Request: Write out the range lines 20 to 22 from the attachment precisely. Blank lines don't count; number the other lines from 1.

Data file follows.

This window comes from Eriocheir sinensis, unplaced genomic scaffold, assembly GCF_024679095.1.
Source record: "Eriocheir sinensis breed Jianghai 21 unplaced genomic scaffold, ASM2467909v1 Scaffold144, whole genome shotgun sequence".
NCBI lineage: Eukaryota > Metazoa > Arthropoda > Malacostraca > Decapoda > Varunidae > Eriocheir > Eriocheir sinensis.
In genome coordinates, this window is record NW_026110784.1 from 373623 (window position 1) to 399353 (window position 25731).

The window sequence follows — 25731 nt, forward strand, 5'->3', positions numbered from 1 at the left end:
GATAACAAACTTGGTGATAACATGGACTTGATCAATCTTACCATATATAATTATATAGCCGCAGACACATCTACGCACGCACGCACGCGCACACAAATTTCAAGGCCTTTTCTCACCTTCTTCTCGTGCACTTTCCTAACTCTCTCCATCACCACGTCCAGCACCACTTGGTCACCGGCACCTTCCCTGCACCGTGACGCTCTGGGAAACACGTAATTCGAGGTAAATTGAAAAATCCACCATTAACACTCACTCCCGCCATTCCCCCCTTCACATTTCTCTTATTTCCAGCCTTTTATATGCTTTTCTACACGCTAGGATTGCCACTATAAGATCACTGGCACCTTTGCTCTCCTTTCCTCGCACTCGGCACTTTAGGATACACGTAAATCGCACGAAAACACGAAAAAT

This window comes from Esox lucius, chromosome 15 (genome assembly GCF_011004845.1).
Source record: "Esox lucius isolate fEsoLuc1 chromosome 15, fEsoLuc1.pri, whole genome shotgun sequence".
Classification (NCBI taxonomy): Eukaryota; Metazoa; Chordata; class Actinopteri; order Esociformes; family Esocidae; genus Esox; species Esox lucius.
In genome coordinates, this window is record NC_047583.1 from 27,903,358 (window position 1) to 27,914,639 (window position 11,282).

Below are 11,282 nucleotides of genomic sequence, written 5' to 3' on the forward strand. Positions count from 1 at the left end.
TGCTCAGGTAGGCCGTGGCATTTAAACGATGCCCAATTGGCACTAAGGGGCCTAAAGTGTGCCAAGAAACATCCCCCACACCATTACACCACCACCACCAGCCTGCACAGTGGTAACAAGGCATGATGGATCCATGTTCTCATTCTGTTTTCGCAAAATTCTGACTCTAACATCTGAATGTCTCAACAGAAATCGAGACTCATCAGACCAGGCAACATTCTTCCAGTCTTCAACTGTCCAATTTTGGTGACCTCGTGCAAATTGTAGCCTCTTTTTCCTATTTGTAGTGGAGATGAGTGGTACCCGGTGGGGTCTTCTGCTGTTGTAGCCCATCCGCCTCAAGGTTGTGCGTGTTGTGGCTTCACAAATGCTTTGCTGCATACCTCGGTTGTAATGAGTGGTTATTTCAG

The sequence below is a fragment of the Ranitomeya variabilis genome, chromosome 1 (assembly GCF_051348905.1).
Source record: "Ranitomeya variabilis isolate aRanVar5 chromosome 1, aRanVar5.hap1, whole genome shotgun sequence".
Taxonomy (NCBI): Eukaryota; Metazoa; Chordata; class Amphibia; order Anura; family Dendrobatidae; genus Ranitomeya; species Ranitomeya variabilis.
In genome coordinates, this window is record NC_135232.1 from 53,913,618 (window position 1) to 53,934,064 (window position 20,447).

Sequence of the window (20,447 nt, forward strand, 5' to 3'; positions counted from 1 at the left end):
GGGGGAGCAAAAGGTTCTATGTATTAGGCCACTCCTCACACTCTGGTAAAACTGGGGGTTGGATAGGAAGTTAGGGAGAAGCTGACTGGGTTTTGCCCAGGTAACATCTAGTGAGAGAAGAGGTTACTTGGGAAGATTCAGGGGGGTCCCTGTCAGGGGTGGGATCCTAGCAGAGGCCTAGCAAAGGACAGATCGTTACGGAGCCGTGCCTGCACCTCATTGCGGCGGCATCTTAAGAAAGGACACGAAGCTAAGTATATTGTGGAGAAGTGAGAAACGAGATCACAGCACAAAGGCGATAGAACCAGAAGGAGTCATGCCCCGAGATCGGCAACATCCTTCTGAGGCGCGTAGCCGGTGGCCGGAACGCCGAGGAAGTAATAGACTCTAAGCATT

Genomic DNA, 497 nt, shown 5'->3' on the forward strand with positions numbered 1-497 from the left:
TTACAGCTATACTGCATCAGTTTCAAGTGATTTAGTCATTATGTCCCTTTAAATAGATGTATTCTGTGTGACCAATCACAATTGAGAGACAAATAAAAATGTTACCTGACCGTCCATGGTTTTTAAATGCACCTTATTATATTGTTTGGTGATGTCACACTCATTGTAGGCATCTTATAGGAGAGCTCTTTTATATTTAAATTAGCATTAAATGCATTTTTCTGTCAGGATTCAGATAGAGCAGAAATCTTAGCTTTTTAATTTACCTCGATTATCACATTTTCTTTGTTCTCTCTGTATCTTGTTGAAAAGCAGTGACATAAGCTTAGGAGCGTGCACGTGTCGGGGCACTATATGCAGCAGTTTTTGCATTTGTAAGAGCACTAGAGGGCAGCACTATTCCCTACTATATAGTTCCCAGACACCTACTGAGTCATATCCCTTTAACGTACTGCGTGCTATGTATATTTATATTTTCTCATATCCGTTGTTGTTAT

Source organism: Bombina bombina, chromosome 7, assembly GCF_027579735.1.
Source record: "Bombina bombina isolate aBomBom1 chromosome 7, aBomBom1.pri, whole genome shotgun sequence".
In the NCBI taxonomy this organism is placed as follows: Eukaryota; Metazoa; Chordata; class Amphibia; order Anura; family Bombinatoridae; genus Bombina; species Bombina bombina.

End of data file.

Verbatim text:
TTACAGCTATACTGCATCAGTTTCAAGTGATTTAGTCATTATGTCCCTTTAAATAGATGTATTCTGTGTGACCAATCACAATTGAGAGACAAATAAAAATGTTACCTGACCGTCCATGGTTTTTAAATGCACCTTATTATATTGTTTGGTGATGTCACACTCATTGTAGGCATCTTATAGGAGAGCTCTTTTATATTTAAATTAGCATTAAATGCATTTTTCTGTCAGGATTCAGATAGAGCAGAAATCTTAGCTTTTTAATTTACCTCGATTATCACATTTTCTTTGTTCTCTCTGTATCTTGTTGAAAAGCAGTGACATAAGCTTAGGAGCGTGCACGTGTCGGGGCACTATATGCAGCAGTTTTTGCATTTGTAAGAGCACTAGAGGGCAGCACTATTCCCTACTATATAGTTCCCAGACACCTACTGAGTCATATCCCTTTAACGTACTGCGTGCTATGTATATTTATATTTTCTCATATCCGTTGTTGTTAT

Source organism: Bombina bombina, chromosome 7, assembly GCF_027579735.1.
Source record: "Bombina bombina isolate aBomBom1 chromosome 7, aBomBom1.pri, whole genome shotgun sequence".